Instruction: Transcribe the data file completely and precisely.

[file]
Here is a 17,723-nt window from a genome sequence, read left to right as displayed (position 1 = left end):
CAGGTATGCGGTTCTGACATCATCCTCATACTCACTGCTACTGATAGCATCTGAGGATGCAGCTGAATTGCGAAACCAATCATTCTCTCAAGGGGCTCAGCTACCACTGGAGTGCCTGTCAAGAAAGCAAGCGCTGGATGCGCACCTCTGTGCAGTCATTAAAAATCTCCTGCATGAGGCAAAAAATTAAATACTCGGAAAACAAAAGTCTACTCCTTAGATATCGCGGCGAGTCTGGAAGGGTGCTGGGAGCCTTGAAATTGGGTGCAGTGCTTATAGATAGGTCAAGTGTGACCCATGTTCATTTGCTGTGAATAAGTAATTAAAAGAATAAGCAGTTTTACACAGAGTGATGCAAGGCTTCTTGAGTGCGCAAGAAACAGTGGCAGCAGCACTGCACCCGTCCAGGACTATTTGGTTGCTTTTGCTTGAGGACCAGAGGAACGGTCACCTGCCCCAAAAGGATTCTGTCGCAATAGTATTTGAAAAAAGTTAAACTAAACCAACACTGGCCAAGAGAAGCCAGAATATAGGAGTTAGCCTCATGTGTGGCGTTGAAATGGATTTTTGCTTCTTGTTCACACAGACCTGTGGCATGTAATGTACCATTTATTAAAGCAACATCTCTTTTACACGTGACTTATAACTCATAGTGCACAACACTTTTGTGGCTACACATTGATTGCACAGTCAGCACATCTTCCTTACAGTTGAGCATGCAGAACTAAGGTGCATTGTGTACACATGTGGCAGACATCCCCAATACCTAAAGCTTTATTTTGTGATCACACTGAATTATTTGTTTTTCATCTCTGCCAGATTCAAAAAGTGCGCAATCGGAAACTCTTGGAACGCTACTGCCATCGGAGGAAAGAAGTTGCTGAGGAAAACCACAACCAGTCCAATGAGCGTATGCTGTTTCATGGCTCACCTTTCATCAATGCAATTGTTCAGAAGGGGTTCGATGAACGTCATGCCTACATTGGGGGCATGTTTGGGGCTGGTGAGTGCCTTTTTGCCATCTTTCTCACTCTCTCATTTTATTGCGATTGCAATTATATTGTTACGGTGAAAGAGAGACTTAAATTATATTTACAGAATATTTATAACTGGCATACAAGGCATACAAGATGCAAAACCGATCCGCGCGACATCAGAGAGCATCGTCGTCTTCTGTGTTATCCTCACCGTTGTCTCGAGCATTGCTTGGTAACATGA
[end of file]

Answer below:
Here is a 17,723-nt window from a genome sequence, read left to right as displayed (position 1 = left end):
CAGGTATGCGGTTCTGACATCATCCTCATACTCACTGCTACTGATAGCATCTGAGGATGCAGCTGAATTGCGAAACCAATCATTCTCTCAAGGGGCTCAGCTACCACTGGAGTGCCTGTCAAGAAAGCAAGCGCTGGATGCGCACCTCTGTGCAGTCATTAAAAATCTCCTGCATGAGGCAAAAAATTAAATACTCGGAAAACAAAAGTCTACTCCTTAGATATCGCGGCGAGTCTGGAAGGGTGCTGGGAGCCTTGAAATTGGGTGCAGTGCTTATAGATAGGTCAAGTGTGACCCATGTTCATTTGCTGTGAATAAGTAATTAAAAGAATAAGCAGTTTTACACAGAGTGATGCAAGGCTTCTTGAGTGCGCAAGAAACAGTGGCAGCAGCACTGCACCCGTCCAGGACTATTTGGTTGCTTTTGCTTGAGGACCAGAGGAACGGTCACCTGCCCCAAAAGGATTCTGTCGCAATAGTATTTGAAAAAAGTTAAACTAAACCAACACTGGCCAAGAGAAGCCAGAATATAGGAGTTAGCCTCATGTGTGGCGTTGAAATGGATTTTTGCTTCTTGTTCACACAGACCTGTGGCATGTAATGTACCATTTATTAAAGCAACATCTCTTTTACACGTGACTTATAACTCATAGTGCACAACACTTTTGTGGCTACACATTGATTGCACAGTCAGCACATCTTCCTTACAGTTGAGCATGCAGAACTAAGGTGCATTGTGTACACATGTGGCAGACATCCCCAATACCTAAAGCTTTATTTTGTGATCACACTGAATTATTTGTTTTTCATCTCTGCCAGATTCAAAAAGTGCGCAATCGGAAACTCTTGGAACGCTACTGCCATCGGAGGAAAGAAGTTGCTGAGGAAAACCACAACCAGTCCAATGAGCGTATGCTGTTTCATGGCTCACCTTTCATCAATGCAATTGTTCAGAAGGGGTTCGATGAACGTCATGCCTACATTGGGGGCATGTTTGGGGCTGGTGAGTGCCTTTTTGCCATCTTTCTCACTCTCTCATTTTATTGCGATTGCAATTATATTGTTACGGTGAAAGAGAGACTTAAATTATATTTACAGAATATTTATAACTGGCATACAAGGCATACAAGATGCAAAACCGATCCGCGCGACATCAGAGAGCATCGTCGTCTTCTGTGTTATCCTCACCGTTGTCTCGAGCATTGCTTGGTAACATGA